Health experts urge COVID-19 precautions at outdoor events

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Published: Sep. 12, 2021 at 6:55 PM EDT
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COLUMBIA, S.C. (WIS) - This fall, health experts are urging those vaccinated against COVID-19 to take extra precautions, even outdoors, to protect themselves against the Delta variant.

The CDC released new guidance on July 27th saying that even people vaccinated against COVID-19 should wear masks and social distance while indoors in public settings.

The recommendations changed amid the surging Delta variant, and health experts say taking extra precautions on top of getting vaccinated is necessary to protect individuals and their families against the variant.

For unvaccinated people, doctors advise against going to big events.

“Now in the times of delta and when it’s so widespread, as it is now for an unvaccinated person, the risk is so high that most activities are probably not safe,” said infectious disease expert Dr. Helmut Albrecht of Prisma Health.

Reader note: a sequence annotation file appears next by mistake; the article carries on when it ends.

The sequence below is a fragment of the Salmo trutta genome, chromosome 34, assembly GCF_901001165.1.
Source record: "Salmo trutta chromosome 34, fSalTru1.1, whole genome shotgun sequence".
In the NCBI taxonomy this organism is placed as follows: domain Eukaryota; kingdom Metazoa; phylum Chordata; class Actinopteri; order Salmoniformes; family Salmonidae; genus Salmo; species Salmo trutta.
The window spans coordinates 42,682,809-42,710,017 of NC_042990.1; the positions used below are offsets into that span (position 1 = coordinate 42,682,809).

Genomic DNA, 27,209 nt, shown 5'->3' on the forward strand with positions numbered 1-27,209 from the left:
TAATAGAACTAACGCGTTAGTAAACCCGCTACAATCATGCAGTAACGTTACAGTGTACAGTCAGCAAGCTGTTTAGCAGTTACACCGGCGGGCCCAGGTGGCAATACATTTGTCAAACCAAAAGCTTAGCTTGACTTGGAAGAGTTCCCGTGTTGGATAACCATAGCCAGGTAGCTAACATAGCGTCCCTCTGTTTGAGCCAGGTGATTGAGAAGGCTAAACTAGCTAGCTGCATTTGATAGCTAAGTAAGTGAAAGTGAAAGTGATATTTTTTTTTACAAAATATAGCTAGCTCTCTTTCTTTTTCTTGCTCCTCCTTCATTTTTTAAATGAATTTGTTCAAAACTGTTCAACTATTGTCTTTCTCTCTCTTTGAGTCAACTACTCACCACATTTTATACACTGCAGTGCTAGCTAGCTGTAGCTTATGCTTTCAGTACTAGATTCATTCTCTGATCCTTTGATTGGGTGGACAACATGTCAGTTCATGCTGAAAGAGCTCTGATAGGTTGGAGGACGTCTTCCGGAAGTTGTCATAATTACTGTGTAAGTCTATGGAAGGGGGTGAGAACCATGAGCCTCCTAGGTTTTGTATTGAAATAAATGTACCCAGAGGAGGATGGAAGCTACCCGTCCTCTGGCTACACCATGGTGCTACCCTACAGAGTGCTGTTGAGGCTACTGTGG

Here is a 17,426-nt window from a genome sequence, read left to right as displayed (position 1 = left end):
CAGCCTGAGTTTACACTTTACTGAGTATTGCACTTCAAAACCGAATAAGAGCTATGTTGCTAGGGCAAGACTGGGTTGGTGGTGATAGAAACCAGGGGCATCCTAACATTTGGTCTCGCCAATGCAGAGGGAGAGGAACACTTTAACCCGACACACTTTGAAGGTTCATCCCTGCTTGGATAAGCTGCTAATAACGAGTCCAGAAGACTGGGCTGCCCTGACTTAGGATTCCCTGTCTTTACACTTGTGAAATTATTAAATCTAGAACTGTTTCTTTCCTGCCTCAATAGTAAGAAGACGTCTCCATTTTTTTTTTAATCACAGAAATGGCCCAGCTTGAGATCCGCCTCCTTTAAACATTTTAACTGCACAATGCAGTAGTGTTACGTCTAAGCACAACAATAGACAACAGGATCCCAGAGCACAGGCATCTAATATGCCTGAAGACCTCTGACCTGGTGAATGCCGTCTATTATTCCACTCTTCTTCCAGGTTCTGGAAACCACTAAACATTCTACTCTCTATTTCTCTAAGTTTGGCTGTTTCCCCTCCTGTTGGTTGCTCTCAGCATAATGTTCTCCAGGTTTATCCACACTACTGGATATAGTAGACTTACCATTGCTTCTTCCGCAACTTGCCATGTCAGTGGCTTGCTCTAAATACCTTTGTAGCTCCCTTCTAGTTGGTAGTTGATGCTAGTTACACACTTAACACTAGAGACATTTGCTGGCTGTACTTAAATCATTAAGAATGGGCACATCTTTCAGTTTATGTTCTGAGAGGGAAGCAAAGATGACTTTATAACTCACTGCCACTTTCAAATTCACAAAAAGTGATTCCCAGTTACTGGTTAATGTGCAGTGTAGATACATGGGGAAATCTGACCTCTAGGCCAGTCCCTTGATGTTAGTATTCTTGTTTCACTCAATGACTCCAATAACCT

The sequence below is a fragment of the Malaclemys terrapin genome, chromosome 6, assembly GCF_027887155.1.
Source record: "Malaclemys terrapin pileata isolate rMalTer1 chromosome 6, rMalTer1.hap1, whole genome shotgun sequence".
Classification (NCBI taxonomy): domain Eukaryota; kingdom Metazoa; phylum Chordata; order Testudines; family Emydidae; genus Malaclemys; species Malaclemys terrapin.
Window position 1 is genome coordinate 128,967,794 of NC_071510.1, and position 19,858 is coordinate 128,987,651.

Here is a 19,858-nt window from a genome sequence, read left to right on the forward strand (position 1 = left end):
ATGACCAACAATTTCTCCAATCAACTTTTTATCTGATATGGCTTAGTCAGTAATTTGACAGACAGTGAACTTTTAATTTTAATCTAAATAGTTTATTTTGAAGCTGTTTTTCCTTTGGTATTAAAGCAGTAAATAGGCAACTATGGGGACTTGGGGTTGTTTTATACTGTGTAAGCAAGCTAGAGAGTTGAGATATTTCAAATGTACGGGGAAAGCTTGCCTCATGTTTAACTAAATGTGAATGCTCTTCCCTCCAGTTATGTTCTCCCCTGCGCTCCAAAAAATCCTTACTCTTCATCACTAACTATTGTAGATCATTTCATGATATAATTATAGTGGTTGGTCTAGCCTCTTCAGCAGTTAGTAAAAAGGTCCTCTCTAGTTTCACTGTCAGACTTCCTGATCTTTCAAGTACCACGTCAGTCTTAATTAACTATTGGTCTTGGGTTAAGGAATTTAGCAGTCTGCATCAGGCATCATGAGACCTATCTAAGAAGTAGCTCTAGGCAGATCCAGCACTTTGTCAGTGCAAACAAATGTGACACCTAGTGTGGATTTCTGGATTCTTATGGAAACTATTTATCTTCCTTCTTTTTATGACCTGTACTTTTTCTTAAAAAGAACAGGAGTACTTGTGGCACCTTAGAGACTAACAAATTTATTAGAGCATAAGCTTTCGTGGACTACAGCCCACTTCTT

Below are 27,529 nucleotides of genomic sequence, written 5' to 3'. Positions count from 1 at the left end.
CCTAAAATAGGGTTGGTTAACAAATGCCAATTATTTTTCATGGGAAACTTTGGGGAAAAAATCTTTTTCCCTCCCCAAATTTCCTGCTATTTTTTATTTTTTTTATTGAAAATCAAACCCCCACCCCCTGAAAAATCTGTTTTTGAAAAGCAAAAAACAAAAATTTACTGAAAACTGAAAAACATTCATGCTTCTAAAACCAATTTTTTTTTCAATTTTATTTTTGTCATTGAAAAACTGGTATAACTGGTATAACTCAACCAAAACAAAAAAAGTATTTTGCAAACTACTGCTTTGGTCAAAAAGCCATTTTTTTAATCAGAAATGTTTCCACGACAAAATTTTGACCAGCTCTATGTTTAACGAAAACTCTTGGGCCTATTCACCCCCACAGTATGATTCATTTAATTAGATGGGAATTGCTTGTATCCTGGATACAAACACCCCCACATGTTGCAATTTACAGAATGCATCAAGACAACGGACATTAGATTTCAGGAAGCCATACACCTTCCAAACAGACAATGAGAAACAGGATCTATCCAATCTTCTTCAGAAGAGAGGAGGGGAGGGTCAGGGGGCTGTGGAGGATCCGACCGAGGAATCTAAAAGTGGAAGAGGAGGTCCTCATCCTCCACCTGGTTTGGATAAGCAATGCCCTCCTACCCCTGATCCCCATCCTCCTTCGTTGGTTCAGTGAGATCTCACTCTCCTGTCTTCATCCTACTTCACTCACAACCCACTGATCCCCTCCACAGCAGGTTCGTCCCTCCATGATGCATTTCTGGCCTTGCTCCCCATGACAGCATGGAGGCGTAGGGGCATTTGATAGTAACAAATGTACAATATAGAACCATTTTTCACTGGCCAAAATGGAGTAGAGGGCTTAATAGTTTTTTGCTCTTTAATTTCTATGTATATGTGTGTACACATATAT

Albrecht says there are multiple factors to consider when thinking about attending events amid the Delta variant surge. Those factors include your age, underlying medical conditions, and members of your family or friends that you’ll be around who may have health conditions.

Even for those vaccinated, the precautions are still needed, he says.

“That includes outdoor events, that includes large gatherings in an outdoor setting. It includes, again, indoor dining. So, if you’re not vaccinated, this is probably not safe,” said Albrecht.

Doctors say interactions at large outdoor events like football games can cause infection.

“So, if you’re outdoors, and you’re shoulder to shoulder, or you’re in a group of huffing and puffing people, trust me. Delta variant can spread to you, and you can spread the Delta variant to other people,” said Albrecht.

For vaccinated people, making the decision to attend big events is a little easier as they’re more protected against the virus, but Albrecht says that doesn’t replace the commonsense practices of masking up and social distancing.

“If you cannot control this situation, it’s probably not a safe situation even outdoors,” said Albrecht. “Your infection may create up to 400, additional cases in the next month. So, we will have to control this.”

Doctors say protecting those around us who are unable to get vaccinated, like children and people with underlying health conditions, can be done by making sure all around them are vaccinated.

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